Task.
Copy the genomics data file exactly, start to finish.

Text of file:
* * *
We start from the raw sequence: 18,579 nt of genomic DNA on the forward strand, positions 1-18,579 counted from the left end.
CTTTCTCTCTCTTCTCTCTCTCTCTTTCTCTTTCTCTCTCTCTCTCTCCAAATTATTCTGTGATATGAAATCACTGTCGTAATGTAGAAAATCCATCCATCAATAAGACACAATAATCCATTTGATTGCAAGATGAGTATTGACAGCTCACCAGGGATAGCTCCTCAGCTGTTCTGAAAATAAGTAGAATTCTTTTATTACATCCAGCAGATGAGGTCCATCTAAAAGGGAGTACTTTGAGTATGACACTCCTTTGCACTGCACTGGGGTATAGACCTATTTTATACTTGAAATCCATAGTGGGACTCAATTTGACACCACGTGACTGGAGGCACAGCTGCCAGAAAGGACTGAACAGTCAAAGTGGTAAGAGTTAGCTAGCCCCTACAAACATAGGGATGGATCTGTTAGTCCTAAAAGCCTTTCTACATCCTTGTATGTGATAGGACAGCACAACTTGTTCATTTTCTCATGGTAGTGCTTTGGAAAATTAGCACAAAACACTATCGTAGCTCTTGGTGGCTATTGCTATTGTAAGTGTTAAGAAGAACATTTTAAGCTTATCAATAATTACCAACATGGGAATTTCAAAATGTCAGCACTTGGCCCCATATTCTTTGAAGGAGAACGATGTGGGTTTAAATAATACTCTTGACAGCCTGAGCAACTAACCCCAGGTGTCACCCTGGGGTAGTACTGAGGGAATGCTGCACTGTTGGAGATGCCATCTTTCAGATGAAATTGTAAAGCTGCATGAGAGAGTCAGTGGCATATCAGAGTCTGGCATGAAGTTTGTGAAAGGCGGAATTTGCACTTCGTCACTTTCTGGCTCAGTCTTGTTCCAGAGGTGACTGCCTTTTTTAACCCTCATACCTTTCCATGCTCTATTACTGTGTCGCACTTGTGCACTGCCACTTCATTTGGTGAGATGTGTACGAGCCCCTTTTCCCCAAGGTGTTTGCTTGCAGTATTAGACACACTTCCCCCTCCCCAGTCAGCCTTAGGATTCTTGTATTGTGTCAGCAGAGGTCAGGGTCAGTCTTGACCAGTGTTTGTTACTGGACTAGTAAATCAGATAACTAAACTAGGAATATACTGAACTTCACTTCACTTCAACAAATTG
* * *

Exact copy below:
We start from the raw sequence: 18,579 nt of genomic DNA on the forward strand, positions 1-18,579 counted from the left end.
CTTTCTCTCTCTTCTCTCTCTCTCTTTCTCTTTCTCTCTCTCTCTCTCCAAATTATTCTGTGATATGAAATCACTGTCGTAATGTAGAAAATCCATCCATCAATAAGACACAATAATCCATTTGATTGCAAGATGAGTATTGACAGCTCACCAGGGATAGCTCCTCAGCTGTTCTGAAAATAAGTAGAATTCTTTTATTACATCCAGCAGATGAGGTCCATCTAAAAGGGAGTACTTTGAGTATGACACTCCTTTGCACTGCACTGGGGTATAGACCTATTTTATACTTGAAATCCATAGTGGGACTCAATTTGACACCACGTGACTGGAGGCACAGCTGCCAGAAAGGACTGAACAGTCAAAGTGGTAAGAGTTAGCTAGCCCCTACAAACATAGGGATGGATCTGTTAGTCCTAAAAGCCTTTCTACATCCTTGTATGTGATAGGACAGCACAACTTGTTCATTTTCTCATGGTAGTGCTTTGGAAAATTAGCACAAAACACTATCGTAGCTCTTGGTGGCTATTGCTATTGTAAGTGTTAAGAAGAACATTTTAAGCTTATCAATAATTACCAACATGGGAATTTCAAAATGTCAGCACTTGGCCCCATATTCTTTGAAGGAGAACGATGTGGGTTTAAATAATACTCTTGACAGCCTGAGCAACTAACCCCAGGTGTCACCCTGGGGTAGTACTGAGGGAATGCTGCACTGTTGGAGATGCCATCTTTCAGATGAAATTGTAAAGCTGCATGAGAGAGTCAGTGGCATATCAGAGTCTGGCATGAAGTTTGTGAAAGGCGGAATTTGCACTTCGTCACTTTCTGGCTCAGTCTTGTTCCAGAGGTGACTGCCTTTTTTAACCCTCATACCTTTCCATGCTCTATTACTGTGTCGCACTTGTGCACTGCCACTTCATTTGGTGAGATGTGTACGAGCCCCTTTTCCCCAAGGTGTTTGCTTGCAGTATTAGACACACTTCCCCCTCCCCAGTCAGCCTTAGGATTCTTGTATTGTGTCAGCAGAGGTCAGGGTCAGTCTTGACCAGTGTTTGTTACTGGACTAGTAAATCAGATAACTAAACTAGGAATATACTGAACTTCACTTCACTTCAACAAATTG